We come now to the most depressing time of the year: the annual post-Superbowl, pre-baseball season sports drought. Oh, IU basketball used to hold some excitement for me. Even if you didn’t like Bob Knight (I did, mostly), it was still fun to turn on the telly and see if he was going to blow a jugular and fling a chair at the ref. The current Hoosier’s coach doesn’t yell. He whines. Say what you want about Bobby, but The General does more winning than whining, and I’d rather see him explode beside the court than watch the cream and crimson implode on the court - something they do far too frequently these days.
I suppose I could watch hockey. I’ve tried, really I have. As a hockey nut, my buddy Fred avoids this "seasonal slump." So freakish is his devotion that his picture was in The Detroit News kissing the Stanley Cup - a trophy that he claims is the most beautiful in all of sport. He even named his daughter, Yzabella, after the Detroit Red Wings team captain. Hockey fanatics (the abbreviation "fan" doesn’t suffice) are scary. They chuck octopusses on the floor - I mean ice - when their team wins, and they throw beer-soaked, sweat-stained hats at anyone who scores three goals; two practices that lack a certain . . . civility. And this coming from a football fan. The only reason I ever watched hockey was for the fights, and the networks started cutting away during the brawls. Where’s the fun in that.
This year, we have the Winter Olympics. I could get into that, especially if they brought back Tonya Harding and her billy-club wielding no-necked boyfriend. But, I’m guessing she couldn’t afford the flight to Torino. "Neck-car" revved up last week, but I refuse to define as "sport" something that the rest of us can do while talking on our cell phone, or eating a taco, or putting on our make-up - albeit more slowly.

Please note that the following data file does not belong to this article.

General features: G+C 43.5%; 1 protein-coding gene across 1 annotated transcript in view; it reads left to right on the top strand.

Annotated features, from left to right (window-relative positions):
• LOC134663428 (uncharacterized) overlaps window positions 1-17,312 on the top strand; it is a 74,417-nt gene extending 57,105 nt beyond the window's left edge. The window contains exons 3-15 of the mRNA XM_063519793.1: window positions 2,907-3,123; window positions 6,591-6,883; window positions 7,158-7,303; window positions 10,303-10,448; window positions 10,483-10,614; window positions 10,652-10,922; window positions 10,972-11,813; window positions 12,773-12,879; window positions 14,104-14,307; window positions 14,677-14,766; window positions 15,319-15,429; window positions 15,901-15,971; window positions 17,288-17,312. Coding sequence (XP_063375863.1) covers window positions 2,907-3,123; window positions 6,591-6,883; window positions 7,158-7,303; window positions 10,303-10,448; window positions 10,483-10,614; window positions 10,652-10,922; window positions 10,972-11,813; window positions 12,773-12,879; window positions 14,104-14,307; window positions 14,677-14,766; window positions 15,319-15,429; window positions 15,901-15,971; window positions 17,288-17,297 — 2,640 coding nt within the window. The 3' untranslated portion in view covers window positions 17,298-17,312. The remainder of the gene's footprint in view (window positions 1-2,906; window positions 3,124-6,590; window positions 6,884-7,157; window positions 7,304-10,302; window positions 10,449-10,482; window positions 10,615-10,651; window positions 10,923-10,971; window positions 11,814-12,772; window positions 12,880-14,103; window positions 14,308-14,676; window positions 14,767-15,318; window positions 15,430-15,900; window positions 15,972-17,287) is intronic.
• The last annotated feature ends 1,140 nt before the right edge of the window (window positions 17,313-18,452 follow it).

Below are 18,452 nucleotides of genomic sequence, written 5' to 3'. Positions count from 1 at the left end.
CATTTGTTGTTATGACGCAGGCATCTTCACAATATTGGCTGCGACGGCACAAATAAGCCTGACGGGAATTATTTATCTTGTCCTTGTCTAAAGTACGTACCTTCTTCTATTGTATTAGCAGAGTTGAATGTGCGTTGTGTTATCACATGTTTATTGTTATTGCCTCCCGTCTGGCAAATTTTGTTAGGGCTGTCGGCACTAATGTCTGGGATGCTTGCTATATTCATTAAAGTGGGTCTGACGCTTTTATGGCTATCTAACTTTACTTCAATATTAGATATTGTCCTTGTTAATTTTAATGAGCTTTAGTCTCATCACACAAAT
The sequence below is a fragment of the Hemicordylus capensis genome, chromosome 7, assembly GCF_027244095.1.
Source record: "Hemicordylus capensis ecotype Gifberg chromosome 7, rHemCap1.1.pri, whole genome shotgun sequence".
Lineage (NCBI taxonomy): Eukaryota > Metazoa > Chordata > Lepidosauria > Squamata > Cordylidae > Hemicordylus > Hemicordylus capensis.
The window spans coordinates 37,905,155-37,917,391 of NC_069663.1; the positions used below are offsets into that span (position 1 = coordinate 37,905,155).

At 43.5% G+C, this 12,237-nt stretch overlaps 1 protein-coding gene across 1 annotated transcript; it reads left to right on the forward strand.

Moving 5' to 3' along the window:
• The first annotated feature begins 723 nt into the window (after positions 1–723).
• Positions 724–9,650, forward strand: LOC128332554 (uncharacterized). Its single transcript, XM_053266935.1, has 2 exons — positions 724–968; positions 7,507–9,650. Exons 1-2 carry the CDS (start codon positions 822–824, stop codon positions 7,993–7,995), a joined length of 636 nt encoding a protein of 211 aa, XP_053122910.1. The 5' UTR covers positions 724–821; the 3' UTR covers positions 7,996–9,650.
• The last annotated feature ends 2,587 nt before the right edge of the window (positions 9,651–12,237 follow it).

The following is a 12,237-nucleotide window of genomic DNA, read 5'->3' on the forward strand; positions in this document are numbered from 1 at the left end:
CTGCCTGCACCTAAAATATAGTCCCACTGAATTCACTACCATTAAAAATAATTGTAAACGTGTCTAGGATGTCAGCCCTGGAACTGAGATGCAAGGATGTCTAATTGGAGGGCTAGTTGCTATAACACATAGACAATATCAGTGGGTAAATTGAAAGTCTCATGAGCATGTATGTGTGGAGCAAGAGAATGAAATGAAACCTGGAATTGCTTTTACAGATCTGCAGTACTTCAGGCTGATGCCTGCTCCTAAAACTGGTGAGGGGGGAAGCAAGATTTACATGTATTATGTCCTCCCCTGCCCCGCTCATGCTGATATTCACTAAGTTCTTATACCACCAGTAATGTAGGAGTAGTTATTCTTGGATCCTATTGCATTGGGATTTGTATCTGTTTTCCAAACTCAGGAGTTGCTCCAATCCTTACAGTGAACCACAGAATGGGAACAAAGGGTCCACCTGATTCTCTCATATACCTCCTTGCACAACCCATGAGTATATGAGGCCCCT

All of this means that I am stuck between seasons, living life in the dull alphabet-soup sports world between the NFL and MLB.
It’s not just sports that are affected by the doldrums. Spiritually speaking, I’ve been there, too. The doldrums are what ancient mariners named the sea near the equator where the winds are calm and the heat stifling. Spiritually, the doldrums are "a spell of listlessness or despondency, a state of inactivity, stagnation, or slump." And, as I’ve said, I’ve been there. I’m betting you’ve been, too.
Your schedule gets crazy, and you miss your daily "connecting time" with God. Just a day here and there at first, then two days in a row, then three, then a week. Welcome to the doldrums. You make a habit of staying out late on Saturday night and arrive at church exhausted - so exhausted that you just go through the motions. No fresh wind. No fresh fire. Spiritually dead.
Have you been there? Are you there now?
When the old salts of the 18th and 19th century encountered the doldrums, they let down their rowboats and, with long ropes, towed their limp-sailed ships across the placid water in search of a breeze. It was work, but eventually, their sails billowed once more. When you and I are spiritually trapped in a silent, deadly calm, what can we do? We can return to the disciplines that previously made our sails swell - prayer, Bible reading, meditation, worship.
And then we wait.
For just as certainly as the return of pitchers and catchers to training camp heralds the coming of Major League Baseball and spring, fresh spiritual vitality awaits all who are disciplined enough to pursue it.